Media Law Prof Blog

Editor: Christine A. Corcos
Louisiana State Univ.

Wednesday, June 10, 2020

Garon on a Conceptual Framework of Entertainment Law for the Twenty-First Century

Jon Garon, Shepard Broad College of Law, has published Towards a Conceptual Framework of Entertainment Law for the Twenty-First Century. Here is the abstract.

Throughout the history of entertainment, there have been only three goals of the state’s regulatory focus: health and safety concerns; content and cultural control; and monopoly power restrictions on those who control the media. The first has been to require health and safety standards comparable to businesses of all industries. It is the second and third goals of government regulation that make the entertainment industry stand apart. The second goal reflects the continuing state interest in managing the national culture first introduce through laws regulating theatrical players and the printing press. The third goal reflects the state’s interest in assuring that the individual and corporate influences on the media and culture do not grow too powerful. Governments use competition and antitrust laws to regulate the economic power and anti-competitive practices of the media empires. The technological innovations in computing and mobile devices provide for dramatically different solutions to monetize the digital marketplace and shape the culture of the society. The twenty-first century media streamers in film, television, music, and print will be very different from their counterparts from the previous decades. And just as the technology for delivery has changed, so have the powers of the U.S. government to control the content and manage the competition among the industry leaders. What has stayed the same is the innovative spirit that began with Gutenberg and fueled the invention of the camera, movie projector, phonograph, radio, and television. It informed the growth of the computer, the PC, the Internet, and the modern streaming services. At each stage, the media’s power to entertain, educate, persuade, and shape has remained unchallenged. Technology and culture are at a tipping point, just as they were when piracy triggered the end of the Stationers’ Company and the development of copyright law or the end of the Motion Picture Patents Company and the rapid growth of the motion picture industry. The printing press, the theatrical performance, the motion picture, and the TV show illustrate again and again that the medium is the message. From the middle ages forward, governments and society has learned to accept the relinquishment of control over the media and the power of the media companies to shape culture. In the coming years, those who best understand the implications of streaming, mobile devices, and new technologies will lead in its development. This article provides a conceptual framework to approach entertainment and the regulation of entertainment — entertainment law — from its historical origins and normative objectives. In most cases, these efforts apply at the margins because culture is simply too powerful a force to do more. Nonetheless, an understanding of the implications for entertainment law regulation will help the producers, regulators, and consumers of entertainment to understand the power of entertainment law and the foreseeable development of the law in the early twenty-first century.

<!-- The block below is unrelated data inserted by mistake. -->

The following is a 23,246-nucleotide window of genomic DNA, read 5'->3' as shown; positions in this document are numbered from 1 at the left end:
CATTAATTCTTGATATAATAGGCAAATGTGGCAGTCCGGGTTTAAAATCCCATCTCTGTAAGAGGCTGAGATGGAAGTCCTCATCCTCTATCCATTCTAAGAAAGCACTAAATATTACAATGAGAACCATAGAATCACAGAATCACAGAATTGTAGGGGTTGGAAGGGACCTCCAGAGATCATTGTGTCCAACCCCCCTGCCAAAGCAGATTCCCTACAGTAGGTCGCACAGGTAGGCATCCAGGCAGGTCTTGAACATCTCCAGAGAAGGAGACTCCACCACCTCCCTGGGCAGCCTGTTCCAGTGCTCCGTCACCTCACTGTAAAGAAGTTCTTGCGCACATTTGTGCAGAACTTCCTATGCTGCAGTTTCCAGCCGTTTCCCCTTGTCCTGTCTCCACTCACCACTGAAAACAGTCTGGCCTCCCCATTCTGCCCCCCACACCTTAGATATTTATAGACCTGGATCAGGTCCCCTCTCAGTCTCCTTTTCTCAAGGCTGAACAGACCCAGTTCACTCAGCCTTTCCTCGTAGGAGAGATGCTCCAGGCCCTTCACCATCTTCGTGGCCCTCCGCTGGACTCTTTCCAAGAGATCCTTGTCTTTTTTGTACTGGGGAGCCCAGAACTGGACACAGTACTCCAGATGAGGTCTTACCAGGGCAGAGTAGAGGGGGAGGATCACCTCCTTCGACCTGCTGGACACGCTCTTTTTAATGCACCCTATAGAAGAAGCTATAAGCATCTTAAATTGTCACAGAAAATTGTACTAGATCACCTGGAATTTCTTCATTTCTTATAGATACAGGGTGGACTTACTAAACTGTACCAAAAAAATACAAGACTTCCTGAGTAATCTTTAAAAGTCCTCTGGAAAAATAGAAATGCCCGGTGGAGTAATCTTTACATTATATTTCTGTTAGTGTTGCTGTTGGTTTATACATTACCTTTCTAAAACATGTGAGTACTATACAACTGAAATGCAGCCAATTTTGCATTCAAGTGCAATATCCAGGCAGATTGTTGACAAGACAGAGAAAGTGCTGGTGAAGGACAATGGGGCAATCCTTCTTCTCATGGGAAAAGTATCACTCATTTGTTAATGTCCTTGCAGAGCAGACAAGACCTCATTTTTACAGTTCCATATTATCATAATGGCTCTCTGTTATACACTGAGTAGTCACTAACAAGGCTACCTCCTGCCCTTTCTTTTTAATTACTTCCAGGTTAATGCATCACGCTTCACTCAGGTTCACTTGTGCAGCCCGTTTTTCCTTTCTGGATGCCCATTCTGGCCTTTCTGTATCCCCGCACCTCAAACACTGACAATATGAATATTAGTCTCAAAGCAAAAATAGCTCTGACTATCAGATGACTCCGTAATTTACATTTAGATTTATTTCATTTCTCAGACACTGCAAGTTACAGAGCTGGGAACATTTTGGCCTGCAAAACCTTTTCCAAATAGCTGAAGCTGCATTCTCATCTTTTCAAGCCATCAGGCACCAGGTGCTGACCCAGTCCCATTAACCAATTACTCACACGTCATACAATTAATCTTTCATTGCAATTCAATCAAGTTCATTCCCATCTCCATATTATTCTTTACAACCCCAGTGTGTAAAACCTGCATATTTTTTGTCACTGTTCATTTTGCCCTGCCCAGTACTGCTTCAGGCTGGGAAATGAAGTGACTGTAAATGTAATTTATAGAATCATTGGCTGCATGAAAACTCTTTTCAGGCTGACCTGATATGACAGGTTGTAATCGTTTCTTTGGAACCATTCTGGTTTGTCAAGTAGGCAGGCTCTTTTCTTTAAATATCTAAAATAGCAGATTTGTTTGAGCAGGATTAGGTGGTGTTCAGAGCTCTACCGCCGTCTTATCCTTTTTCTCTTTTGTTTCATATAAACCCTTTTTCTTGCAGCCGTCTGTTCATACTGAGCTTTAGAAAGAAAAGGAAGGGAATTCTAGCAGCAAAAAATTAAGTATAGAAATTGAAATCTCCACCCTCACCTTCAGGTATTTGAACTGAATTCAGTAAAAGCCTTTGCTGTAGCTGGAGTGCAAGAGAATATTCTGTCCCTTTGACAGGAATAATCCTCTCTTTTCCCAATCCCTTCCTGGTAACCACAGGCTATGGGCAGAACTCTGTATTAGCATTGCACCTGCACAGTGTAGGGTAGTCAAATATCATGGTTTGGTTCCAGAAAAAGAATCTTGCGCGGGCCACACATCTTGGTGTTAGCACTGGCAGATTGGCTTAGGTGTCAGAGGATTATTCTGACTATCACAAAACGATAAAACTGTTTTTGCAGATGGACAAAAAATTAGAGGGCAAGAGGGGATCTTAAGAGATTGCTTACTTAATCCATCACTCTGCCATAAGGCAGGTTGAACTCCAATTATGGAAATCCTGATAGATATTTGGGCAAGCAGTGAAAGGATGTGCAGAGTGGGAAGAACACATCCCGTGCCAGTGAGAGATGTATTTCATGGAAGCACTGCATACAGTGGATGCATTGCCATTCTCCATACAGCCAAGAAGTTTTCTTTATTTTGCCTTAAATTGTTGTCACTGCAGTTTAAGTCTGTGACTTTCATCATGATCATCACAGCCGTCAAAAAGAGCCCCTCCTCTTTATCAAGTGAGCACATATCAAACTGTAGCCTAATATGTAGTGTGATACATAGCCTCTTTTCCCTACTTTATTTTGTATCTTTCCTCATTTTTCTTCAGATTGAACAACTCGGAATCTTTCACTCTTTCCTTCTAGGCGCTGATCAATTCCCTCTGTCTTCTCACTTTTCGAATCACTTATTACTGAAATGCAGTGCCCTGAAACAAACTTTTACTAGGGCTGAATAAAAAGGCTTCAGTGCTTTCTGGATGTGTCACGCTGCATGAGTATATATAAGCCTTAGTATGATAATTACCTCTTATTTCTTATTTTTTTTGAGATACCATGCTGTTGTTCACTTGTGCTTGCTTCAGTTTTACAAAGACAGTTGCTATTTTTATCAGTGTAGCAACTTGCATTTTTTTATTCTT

Download the article from SSRN at the link.

https://lawprofessors.typepad.com/media_law_prof_blog/2020/06/garon-on-a-conceptual-framework-of-entertainment-law-for-the-twenty-first-century-.html

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